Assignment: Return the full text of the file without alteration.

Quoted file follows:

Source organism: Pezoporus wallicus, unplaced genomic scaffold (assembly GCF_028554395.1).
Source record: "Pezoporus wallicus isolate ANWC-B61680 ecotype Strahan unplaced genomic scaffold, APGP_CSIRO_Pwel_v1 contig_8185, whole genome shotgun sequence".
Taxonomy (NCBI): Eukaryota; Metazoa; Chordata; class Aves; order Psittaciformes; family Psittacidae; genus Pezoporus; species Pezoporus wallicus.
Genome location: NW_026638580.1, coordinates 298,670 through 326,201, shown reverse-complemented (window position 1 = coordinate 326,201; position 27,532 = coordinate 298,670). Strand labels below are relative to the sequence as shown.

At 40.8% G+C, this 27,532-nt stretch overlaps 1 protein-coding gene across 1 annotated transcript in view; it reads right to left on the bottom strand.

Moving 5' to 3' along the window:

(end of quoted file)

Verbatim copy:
Source organism: Pezoporus wallicus, unplaced genomic scaffold (assembly GCF_028554395.1).
Source record: "Pezoporus wallicus isolate ANWC-B61680 ecotype Strahan unplaced genomic scaffold, APGP_CSIRO_Pwel_v1 contig_8185, whole genome shotgun sequence".
Taxonomy (NCBI): Eukaryota; Metazoa; Chordata; class Aves; order Psittaciformes; family Psittacidae; genus Pezoporus; species Pezoporus wallicus.
Genome location: NW_026638580.1, coordinates 298,670 through 326,201, shown reverse-complemented (window position 1 = coordinate 326,201; position 27,532 = coordinate 298,670). Strand labels below are relative to the sequence as shown.

At 40.8% G+C, this 27,532-nt stretch overlaps 1 protein-coding gene across 1 annotated transcript in view; it reads right to left on the bottom strand.

Moving 5' to 3' along the window: